At many organizations, workforce management processes have yet to benefit fully from automation. Processes for scheduling, tracking time and attendance, and managing absences are not automated and therefore tend to be disconnected from each other as well as from payroll and HR processes. Typically at these organizations, the payroll department -- using largely manual, paper-based processes -- is primarily responsible for handling workforce management tasks. With processes frequently mired in data reentry, gaps among departments, a lack of employee self-service abilities, and manual checks, workforce management is prone to errors, which can result in costly workarounds, unmanaged employee absences, inaccurate or late payroll, and a general lack of management oversight and control.
Eliminating such issues can positively influence employee satisfaction, resulting in improved retention, which is a key concern for HR. In addition, those organizations that don't have automated workforce management solutions -- or those that are not optimizing the solutions that they do have -- are spending too much time on the day-to-day requirements of scheduling and tracking employees rather than focusing on identifying the right people and resources in order to retain employees, increase productivity of limited staff, and save money. This paper examines the capabilities of workforce management solutions and discusses how organizations can use automation to save money, improve efficiencies, and facilitate talent retention -- critical objectives during an economic downturn.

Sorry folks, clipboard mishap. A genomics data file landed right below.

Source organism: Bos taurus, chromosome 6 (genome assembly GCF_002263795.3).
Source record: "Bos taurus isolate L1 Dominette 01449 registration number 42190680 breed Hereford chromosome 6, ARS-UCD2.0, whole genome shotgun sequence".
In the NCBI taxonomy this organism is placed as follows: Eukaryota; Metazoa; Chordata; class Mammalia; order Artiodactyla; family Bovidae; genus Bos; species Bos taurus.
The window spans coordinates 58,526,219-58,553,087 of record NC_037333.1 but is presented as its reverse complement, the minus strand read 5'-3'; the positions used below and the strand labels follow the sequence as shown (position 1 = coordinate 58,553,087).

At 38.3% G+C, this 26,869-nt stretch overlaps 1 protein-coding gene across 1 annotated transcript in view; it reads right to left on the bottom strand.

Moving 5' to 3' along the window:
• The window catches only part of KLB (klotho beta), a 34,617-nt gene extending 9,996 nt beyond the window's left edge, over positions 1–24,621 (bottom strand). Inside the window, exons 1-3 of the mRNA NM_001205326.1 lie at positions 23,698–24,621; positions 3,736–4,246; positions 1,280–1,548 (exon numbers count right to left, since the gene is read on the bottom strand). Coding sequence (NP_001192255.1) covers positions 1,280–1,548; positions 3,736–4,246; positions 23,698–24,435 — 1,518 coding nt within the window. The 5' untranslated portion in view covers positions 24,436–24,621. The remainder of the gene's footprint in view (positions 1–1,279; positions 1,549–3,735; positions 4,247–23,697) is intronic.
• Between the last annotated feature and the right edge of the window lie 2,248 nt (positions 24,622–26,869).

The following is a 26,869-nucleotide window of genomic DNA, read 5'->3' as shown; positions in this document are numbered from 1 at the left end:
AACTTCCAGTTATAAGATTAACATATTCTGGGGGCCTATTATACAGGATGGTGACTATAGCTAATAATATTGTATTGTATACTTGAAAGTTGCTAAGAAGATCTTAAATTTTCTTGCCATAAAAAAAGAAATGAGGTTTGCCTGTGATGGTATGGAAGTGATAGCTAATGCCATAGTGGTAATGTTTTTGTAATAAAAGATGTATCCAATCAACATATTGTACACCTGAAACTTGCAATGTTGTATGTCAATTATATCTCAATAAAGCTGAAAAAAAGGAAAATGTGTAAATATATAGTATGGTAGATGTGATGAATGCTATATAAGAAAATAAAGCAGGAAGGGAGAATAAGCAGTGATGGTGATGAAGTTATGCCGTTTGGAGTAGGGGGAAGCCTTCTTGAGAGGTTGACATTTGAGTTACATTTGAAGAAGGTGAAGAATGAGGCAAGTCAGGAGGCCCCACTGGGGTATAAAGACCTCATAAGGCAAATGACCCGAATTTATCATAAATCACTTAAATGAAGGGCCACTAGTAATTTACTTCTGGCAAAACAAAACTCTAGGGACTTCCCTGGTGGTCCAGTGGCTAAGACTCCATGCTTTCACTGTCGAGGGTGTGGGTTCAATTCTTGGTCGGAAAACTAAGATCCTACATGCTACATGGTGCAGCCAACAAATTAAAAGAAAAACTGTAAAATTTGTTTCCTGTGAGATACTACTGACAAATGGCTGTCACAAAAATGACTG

Read this IDC paper, sponsored by Kronos, for more information on workforce management automation.